Yuri Ivanovich







INT: Just asking you to summarise again for me, just in a few sentences, Marshall's attitude, not towards "it" but towards the use of covert operations.

MW: Yes. General Marshall's stand, I think, was most admirable, and it showed that he had a certain flexibility to the exigency of the times. Certainly the crisis was critical. The facts were there, and I think he felt that he was really in a box, as the Secretary of State, to be able to do something to truly help democratic parties to maintain power in Italy, and frustrate the Communist efforts that seemed to be successful... are succeeding and are showing that may have the edge in the elections of '48. And as a result, working with his closest colleagues, the Secretary of War Patterson and Forestal and Dulles. I think they all, the four of them... it was easier for the other three to say, "Well, we have to do something covert; but it was not easy for a Secretary of State standing there to sanction that sort of thing. But it was clear that he said, "Well, we must explore the meanof getting authority to carry out a covert action programme that would challenge this tremendous Communist expansionist thing, this threat to taking over the government." And, because he felt very strongly, even though his colleagues said, "Well, you know, General, you have articulated the problem so well and how we must rectify it - then you must handle it," and he said, "No. I'm Secretary of State - no way will I handle it. I'm most interested in its progress, but if we do have... even if it's a new and young inteagency, we must explore the possibility of having authority for him to carry out a covert action programme to meet the challenge of the Communists in this critical election that's coming up only a few months from now." And that was, to my mind, a brilliant decision. And thanks to the team, and particularly Larry Huston that worked on it, we worked out the language precise enough to give the authority to Admiral Hillenkoetter to start the programme forthwith, because if it was going to be effective we had to start tomorrow.

INT: And how did Marshall see the covert operations against the plan which will forever in history be associated with his name?

MW: (Sighs) I think that it was very easy for him to keep them completely separate. The operators, many of them retired American industrialists, captains of industry that were recruited by Mr Zellerbach, the head of the Marshall Plan for Italy, to do this, but they were in no way involved in these operations, but they were very much alerted to the fact that the Communist labour unions had penetrated into some of the biggest industries in Italy, and that they had to be aware and alert for that, and that their work could be of help. But I don't think there was really a problem for General Marshall there. He made the right decision on pushing for a covert action operation to win those elections, and I think he was very much pushed, not only by his colleagues but very much so by America's number one expert on the Soviet Union, who was head of the Policy Planning staff, and that was very important.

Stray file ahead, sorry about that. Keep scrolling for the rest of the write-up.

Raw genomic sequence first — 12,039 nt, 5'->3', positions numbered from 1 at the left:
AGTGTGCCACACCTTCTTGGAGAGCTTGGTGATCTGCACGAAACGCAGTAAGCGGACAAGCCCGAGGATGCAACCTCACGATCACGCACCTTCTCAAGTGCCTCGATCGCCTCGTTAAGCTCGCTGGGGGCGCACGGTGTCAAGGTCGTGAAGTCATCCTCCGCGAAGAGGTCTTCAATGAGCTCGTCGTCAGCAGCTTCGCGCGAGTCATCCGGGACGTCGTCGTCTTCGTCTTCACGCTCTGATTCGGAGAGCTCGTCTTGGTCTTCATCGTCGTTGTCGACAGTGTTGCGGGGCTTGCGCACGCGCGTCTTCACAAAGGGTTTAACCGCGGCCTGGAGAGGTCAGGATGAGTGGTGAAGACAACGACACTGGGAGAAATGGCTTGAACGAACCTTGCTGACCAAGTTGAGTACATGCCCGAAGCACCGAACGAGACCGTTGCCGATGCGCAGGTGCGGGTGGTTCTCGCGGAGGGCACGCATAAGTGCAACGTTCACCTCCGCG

INT: Did he have a view that in a sense you have to advance on two fronts, that economic aid was essential, but occasionally, at specific times, some other form of operation was also important to keep Europe democratic?

MW: I think that it was very important for General Marshall, in his high position, to look upon the plan that carried his name as economic rebuilding of Italy. Italy, from the outset, started to do the right things; a country that didn't have the wealth of raw materials, but had great ingenuity in its people, building in all types of industries. And I believe that he really felt that the plan that carried his name, the Marshall Plan, was very important to success of Italy, stability in Italy, and ergo democracy would survive in Italy with... and he felt that. But at the same time, unquestionably, and partly it was the rush of time, that we could not take a chance that the country would go Communist, and that we had to build a covert action plan to frustrate the Soviet advance. In municipal elections ever since the war, they were winning, and they were pretty much favoured. I'll tell you: in CIA headquarters at that time we were scared to death, and we realised how important it was. And for prominent Italo-Americans to say, "Well, I wouldn't worry too much about it - we'll have a coup d'etat"... you don't have a coup d'etat in a democratic country. I mean, talk about risk - that's really risky. (Laughs) And so... I mean, if you'd mentioned that to General Marshall, (Laughs) he would have thrown you out of the office: "We don't want a coup d'etat in Italy." That's desperation.